THE WASHINGTON National Opera's live simulcast on the Mall of a full-length opera might have seemed an eccentric idea. Opera buffs, a skeptic might have guessed, want to be inside the opera house, not out on a blanket; and those who don't watch opera, well, don't watch opera. But that skeptic would have been wrong. This weekend, the opera's free simulcast of George Gershwin's masterpiece "Porgy and Bess" was a success: About 13,000 people showed up to watch. That's more than six times the number of people who can fit in the Kennedy Center's Opera House. The unseasonably warm weather surely helped. But opera on the Mall seems like an idea with a surprisingly big constituency.

True, "Porgy" isn't a typical opera. It's in English, for one thing, and its quintessentially American music, which draws as extensively on African American musical styles as on operatic conventions, is well known to many people for whom most opera is remote. The opera also has historical connections with Washington. The original Porgy was famed D.C. baritone Todd Duncan, who taught at Howard University and lived here until his death in 1998. The original cast's refusal to play before a segregated audience at the National Theatre in 1936 prompted the first integrated performances there. Placido Domingo, the opera's general director, was right when he declared that "Porgy" was "made for the Mall."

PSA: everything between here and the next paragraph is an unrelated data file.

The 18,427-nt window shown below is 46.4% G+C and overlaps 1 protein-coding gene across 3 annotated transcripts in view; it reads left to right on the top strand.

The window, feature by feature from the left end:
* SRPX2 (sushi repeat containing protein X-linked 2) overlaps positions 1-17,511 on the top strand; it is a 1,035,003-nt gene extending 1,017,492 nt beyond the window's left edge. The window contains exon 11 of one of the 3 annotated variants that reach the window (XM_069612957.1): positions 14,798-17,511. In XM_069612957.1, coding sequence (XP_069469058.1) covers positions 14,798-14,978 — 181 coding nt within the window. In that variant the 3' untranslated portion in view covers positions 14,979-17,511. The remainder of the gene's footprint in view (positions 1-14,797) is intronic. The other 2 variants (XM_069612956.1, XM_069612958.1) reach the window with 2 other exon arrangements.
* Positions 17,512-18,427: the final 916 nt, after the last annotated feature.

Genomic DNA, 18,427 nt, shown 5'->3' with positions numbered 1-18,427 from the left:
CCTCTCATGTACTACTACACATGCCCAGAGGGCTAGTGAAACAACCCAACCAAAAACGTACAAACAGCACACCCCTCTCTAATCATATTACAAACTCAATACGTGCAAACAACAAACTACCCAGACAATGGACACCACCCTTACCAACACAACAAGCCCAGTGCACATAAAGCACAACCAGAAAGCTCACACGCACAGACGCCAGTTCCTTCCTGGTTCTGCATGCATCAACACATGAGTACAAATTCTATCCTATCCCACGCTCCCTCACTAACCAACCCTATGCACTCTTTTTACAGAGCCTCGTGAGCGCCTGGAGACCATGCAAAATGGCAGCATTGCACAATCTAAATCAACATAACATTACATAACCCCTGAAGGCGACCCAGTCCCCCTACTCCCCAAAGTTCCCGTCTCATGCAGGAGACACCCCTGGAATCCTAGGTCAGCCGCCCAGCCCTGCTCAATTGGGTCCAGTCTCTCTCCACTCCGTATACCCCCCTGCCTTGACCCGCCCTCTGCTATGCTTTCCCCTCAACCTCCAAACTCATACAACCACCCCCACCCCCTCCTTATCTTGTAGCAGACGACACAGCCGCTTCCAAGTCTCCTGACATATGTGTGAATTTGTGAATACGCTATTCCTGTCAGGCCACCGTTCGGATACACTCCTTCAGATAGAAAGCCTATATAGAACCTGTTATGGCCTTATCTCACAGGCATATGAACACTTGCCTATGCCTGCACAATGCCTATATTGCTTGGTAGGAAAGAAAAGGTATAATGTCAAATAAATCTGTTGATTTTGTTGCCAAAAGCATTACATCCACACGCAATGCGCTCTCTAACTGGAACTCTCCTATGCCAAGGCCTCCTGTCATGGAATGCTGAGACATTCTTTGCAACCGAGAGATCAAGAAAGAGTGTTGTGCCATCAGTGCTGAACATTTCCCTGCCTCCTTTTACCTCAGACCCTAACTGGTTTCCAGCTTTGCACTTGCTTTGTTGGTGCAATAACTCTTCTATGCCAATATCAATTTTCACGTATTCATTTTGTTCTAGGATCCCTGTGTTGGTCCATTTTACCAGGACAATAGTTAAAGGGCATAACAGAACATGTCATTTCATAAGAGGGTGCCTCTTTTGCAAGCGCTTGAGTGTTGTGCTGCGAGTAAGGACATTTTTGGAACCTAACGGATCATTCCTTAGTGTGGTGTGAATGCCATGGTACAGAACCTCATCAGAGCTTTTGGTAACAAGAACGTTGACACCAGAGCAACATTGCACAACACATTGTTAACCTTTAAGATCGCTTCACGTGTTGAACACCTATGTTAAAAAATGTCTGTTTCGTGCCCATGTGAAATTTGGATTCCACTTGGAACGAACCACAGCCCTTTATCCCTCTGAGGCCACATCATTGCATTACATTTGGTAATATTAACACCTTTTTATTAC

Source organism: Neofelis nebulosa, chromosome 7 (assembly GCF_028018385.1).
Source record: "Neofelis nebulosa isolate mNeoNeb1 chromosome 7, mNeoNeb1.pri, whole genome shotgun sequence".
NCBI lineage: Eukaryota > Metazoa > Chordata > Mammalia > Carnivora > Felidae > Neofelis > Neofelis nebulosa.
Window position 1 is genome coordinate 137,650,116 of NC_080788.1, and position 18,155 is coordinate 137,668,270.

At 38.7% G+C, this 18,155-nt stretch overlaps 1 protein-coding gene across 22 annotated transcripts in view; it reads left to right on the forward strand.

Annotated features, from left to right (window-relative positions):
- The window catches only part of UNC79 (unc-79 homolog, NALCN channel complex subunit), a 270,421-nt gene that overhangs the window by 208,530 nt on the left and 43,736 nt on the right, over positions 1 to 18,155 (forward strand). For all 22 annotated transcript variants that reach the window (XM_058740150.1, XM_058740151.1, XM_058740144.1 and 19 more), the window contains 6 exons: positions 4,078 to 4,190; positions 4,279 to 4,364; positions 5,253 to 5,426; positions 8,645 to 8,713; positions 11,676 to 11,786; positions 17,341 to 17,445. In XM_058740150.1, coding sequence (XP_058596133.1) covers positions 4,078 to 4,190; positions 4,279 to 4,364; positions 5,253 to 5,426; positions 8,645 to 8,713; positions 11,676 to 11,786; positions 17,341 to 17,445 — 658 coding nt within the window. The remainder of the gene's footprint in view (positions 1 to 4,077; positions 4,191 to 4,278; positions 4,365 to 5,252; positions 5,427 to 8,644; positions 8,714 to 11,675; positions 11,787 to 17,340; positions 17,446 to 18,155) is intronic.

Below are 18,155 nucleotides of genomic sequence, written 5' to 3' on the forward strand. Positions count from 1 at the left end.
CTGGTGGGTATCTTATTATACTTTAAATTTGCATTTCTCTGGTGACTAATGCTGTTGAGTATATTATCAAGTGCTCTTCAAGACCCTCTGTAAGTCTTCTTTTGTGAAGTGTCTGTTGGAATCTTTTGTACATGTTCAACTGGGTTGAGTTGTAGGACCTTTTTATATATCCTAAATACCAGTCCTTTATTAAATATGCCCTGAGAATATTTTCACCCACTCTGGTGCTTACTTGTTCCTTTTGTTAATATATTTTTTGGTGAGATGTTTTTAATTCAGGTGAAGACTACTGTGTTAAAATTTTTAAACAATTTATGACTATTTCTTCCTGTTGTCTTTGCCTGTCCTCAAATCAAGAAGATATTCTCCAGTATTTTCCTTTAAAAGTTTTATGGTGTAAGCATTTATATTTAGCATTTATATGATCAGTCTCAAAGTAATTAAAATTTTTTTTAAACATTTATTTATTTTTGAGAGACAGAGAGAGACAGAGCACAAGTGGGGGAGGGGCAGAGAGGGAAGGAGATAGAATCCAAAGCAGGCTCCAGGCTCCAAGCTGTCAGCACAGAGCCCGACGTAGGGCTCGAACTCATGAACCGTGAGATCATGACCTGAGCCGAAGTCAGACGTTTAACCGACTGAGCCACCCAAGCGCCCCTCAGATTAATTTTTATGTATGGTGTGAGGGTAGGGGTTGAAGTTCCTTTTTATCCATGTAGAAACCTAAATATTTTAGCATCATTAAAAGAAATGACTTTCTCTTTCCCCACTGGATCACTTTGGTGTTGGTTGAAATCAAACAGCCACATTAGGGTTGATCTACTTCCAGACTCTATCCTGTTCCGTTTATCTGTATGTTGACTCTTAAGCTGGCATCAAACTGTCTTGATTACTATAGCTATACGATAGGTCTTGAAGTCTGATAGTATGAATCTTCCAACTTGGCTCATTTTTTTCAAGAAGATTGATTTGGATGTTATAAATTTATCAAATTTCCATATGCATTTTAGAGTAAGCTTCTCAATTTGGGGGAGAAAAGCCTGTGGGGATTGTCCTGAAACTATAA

In light of the simulcast's success, we wonder how many other operas were also made for the Mall. The cost of the simulcast -- in this case, $300,000, all donated by members of the opera's board and Mr. Domingo -- is not exorbitant. The experiment bears repetition and support.